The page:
Local Grand Strand businesses struggle amid staffing shortages, supply chain issues

Published: Jul. 6, 2022 at 9:10 PM EDT
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MYRTLE BEACH, S.C. (WMBF) -- From inflation, shipping delays and staffing shortages, businesses big and small are constantly leaping hurdles to survive.

Just this week, a popular Carolina Forest restaurant announced they were permanently closing after 10 years due to inflation and short staffing.

Over at The Market Common, dozens of other local businesses face the same issues.

Lorraine Calafiore, a retired school teacher from New York, opened Yarnloft off Howard Avenue in March. As a new business owner, she says her biggest expense is dealing with inventory from other countries and high shipping costs leaving barely any room for profit to be made.

“I had to prioritize and ask myself what do my customers want and how much can I afford,” said Calafiore.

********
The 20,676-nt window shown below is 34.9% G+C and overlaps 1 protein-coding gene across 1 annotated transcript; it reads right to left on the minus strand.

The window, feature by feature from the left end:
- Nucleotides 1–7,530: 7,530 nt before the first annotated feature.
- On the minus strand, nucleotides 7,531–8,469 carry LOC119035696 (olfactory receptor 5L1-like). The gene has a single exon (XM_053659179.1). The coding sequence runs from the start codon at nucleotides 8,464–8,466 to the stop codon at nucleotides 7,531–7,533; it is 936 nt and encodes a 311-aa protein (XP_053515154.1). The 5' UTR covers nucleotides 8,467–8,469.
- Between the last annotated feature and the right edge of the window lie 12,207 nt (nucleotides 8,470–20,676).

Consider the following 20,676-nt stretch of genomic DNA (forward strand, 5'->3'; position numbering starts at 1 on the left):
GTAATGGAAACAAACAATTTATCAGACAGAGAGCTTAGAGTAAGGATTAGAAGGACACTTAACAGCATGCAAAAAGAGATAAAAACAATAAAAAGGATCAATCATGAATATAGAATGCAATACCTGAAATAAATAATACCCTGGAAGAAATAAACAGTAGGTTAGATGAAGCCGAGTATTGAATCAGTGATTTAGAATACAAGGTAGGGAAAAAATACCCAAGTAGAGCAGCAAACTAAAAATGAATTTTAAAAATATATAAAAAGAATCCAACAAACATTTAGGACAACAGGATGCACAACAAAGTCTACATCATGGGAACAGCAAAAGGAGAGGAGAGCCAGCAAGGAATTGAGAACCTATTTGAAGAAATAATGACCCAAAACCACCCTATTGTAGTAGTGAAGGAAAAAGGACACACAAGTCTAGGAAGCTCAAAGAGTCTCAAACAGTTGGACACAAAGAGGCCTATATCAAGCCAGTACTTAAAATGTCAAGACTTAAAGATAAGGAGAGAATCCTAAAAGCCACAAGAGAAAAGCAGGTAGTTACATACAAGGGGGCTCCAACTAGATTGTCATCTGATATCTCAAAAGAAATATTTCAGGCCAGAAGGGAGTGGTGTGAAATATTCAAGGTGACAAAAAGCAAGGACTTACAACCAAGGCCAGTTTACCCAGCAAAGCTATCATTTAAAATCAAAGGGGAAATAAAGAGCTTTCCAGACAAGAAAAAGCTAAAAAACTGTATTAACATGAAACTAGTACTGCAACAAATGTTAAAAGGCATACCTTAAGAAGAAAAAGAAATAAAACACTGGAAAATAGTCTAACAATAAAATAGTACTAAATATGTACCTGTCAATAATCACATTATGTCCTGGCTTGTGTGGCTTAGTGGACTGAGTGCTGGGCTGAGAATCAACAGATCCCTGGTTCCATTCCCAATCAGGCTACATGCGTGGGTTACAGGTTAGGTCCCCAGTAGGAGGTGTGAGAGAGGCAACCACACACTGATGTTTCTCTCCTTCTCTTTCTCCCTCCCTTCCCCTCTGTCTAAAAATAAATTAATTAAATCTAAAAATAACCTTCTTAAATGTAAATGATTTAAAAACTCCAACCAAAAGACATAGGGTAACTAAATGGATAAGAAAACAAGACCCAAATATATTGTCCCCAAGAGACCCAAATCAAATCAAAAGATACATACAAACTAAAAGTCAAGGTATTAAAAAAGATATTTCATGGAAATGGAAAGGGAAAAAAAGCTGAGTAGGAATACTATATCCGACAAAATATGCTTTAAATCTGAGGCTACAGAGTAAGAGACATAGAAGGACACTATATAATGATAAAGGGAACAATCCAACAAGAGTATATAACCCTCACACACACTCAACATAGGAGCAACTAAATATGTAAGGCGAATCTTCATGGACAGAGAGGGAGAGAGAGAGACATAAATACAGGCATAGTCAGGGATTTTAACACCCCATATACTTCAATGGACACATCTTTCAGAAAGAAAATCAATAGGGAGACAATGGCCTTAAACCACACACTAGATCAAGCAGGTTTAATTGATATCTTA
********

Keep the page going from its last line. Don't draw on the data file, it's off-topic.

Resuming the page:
Nicole Romano owns You Eat I Bake, a bakery down the road that specializes in gluten and nut-free baked goods. She’s also dealing with inflation when it comes to her baking ingredients.

“Each time I order more flour the shipping goes up,” she said.

In May, the U.S. Chamber of Commerce found that 85% of small-business owners expressed concern about inflation.

The Consumer Price Index increased 8.6% in the last year, the largest 12-month increase since 1981. However, it’s not just the cost of goods on the rise.

“If I’m going to grow I need more space so I called a few other places to see what their rent was but it’s so expensive I just couldn’t do it,” said Romano.

For now, Calafiore and Romano remain hopeful inflation will come down and stay resilient as small business owners.

“Hopefully people continue supporting locally owned businesses because they’re your neighbors,” said Romano.

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